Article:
The editorial writer can believe whatever he or she wants but the FACTS show that no such intimidation takes place. Being simplistic is how the newspaper sees its readers. 

How is it "repugnant" to pray for someone's wellbeing? How far do you go to prevent a "potentially deep harm" of having someone love you? The use of such inflammatory words has intent behind them.
Yet any move to outlaw protest must be contemplated very carefully by the community before proceeding. The explanatory statement tabled with Mr Rattenbury's draft bill acknowledges that the legislation would limit freedoms that Canberrans presently enjoy and which are protected by the ACT's Human Rights Act: the right to express one's views and to assemble peacefully in public places. Similarly, Mr Rattenbury's bill seeks to curtail Canberrans' rights to film or take photographs near the clinic, even though it is a bustling, public place.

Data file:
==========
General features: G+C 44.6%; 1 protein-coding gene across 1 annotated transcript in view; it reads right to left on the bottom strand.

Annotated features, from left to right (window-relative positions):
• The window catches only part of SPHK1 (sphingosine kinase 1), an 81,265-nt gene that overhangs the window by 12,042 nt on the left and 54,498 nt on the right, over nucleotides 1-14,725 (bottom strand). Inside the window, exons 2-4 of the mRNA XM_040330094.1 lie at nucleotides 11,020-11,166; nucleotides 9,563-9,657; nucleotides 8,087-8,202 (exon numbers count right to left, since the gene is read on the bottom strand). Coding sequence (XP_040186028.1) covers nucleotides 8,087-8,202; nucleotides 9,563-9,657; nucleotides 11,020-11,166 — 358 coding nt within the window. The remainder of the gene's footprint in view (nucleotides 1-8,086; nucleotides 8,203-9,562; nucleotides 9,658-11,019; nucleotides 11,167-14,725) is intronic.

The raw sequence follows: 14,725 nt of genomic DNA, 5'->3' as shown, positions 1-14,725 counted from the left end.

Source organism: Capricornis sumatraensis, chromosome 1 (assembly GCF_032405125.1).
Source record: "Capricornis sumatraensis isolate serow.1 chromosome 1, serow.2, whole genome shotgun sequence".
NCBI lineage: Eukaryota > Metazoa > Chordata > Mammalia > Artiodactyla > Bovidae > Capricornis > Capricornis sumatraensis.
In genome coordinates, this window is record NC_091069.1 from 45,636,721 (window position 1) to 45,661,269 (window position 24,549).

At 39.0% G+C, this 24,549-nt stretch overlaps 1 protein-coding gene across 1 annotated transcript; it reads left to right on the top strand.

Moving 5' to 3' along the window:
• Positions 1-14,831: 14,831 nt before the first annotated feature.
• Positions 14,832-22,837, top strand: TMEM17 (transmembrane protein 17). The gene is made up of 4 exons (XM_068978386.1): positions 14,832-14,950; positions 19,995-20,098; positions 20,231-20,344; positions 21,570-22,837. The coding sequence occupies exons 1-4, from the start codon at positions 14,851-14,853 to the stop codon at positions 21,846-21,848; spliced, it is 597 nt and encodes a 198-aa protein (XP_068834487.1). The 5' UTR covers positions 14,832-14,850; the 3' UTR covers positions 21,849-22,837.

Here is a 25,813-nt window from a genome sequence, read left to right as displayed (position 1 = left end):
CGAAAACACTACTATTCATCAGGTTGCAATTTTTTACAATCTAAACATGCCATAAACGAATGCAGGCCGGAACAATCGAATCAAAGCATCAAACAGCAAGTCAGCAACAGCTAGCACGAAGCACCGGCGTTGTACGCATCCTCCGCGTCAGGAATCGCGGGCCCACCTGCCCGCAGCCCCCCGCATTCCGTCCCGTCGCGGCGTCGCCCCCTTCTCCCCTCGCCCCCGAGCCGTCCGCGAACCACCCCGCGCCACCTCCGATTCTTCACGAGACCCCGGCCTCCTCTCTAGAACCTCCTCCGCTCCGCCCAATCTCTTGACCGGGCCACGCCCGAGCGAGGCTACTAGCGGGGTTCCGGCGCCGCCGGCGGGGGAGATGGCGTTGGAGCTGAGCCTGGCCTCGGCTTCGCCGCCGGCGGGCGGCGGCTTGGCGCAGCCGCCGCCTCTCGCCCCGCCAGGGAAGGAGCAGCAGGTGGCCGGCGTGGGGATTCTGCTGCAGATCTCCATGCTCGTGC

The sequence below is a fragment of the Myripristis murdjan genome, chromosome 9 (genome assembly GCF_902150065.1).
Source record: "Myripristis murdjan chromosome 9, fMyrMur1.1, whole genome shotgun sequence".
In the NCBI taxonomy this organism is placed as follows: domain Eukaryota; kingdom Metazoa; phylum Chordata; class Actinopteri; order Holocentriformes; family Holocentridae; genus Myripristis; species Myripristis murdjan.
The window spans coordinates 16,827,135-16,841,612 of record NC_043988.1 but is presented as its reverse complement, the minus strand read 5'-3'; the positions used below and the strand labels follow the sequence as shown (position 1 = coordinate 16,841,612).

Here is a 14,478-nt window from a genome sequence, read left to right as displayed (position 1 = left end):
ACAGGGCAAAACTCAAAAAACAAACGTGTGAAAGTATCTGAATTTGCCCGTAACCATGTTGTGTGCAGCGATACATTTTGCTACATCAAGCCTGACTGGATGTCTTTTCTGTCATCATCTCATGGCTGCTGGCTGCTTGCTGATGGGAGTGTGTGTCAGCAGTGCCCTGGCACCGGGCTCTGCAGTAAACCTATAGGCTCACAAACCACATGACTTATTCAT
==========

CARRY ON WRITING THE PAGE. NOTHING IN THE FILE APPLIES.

See the wedge? It is forcing the window open for the freedom-thieves to enter. Even tourists can get trapped into 'criminally' taking a snap.
In other countries, notably the United States, abortion clinics, their staff and their patients have been the target of not only protests but horrific attacks.
Rare and never happened in Oz.  Even if it had happened, there are criminal laws at hand to use against violent people.
Yet here in Canberra the protest that prompted Mr Rattenbury's bill involved a handful of people praying outside a clinic, rarely, if at all, interacting with passers-by. 
But whatever one thinks of their views and beliefs, it is too far a stretch to say the prayer group was harassing women.